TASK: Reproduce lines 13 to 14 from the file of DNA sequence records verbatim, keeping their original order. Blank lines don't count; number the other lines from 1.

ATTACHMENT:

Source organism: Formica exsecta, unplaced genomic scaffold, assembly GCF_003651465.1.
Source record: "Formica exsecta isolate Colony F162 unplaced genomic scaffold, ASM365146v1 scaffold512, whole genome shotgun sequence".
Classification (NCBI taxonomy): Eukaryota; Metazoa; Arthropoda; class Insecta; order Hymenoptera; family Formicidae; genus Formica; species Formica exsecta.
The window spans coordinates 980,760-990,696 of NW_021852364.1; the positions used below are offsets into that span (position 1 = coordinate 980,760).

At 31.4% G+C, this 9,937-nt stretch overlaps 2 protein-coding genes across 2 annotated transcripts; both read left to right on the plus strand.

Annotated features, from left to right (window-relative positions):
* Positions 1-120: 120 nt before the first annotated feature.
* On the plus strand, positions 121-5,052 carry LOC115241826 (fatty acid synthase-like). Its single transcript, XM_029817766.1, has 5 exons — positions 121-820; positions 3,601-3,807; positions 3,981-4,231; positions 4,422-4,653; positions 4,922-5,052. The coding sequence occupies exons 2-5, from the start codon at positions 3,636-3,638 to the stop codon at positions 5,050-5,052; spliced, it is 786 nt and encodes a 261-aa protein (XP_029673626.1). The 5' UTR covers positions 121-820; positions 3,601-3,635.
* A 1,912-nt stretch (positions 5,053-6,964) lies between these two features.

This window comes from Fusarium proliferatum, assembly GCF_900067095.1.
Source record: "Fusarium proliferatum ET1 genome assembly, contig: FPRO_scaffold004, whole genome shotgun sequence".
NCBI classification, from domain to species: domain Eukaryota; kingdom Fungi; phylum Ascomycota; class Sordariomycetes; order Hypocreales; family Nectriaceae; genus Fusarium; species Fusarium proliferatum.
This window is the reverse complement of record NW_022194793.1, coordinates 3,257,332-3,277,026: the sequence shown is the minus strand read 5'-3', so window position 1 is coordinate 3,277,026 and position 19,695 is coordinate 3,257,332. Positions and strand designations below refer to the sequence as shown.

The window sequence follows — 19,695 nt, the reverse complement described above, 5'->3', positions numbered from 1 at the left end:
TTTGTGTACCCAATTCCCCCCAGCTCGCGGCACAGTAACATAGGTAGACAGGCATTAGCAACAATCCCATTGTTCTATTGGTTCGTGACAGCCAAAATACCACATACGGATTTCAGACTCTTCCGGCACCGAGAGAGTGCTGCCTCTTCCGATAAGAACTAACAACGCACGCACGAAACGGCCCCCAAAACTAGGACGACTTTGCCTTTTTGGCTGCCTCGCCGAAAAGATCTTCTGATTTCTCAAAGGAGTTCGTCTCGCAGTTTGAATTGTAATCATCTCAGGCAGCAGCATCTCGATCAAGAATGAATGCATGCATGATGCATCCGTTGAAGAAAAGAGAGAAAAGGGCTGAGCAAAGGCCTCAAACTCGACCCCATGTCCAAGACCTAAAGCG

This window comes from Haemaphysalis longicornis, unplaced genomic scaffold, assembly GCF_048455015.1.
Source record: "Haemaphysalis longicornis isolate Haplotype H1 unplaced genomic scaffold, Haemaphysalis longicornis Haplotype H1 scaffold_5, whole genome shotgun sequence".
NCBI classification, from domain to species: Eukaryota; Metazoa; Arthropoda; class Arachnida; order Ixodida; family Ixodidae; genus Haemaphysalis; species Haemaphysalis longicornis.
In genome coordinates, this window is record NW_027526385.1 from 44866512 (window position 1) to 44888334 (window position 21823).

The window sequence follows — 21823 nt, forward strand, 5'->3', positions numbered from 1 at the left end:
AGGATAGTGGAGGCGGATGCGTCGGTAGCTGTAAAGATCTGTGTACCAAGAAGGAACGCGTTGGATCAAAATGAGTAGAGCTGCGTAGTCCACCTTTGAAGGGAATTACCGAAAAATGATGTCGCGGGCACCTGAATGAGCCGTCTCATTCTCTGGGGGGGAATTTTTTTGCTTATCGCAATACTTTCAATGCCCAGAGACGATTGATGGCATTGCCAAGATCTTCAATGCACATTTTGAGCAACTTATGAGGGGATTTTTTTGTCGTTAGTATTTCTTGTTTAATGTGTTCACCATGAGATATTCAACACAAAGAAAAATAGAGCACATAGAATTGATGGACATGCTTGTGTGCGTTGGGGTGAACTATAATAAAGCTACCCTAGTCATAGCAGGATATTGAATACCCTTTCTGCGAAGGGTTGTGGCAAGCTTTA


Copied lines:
This window is the reverse complement of record NW_022194793.1, coordinates 3,257,332-3,277,026: the sequence shown is the minus strand read 5'-3', so window position 1 is coordinate 3,277,026 and position 19,695 is coordinate 3,257,332. Positions and strand designations below refer to the sequence as shown.

The window sequence follows — 19,695 nt, the reverse complement described above, 5'->3', positions numbered from 1 at the left end: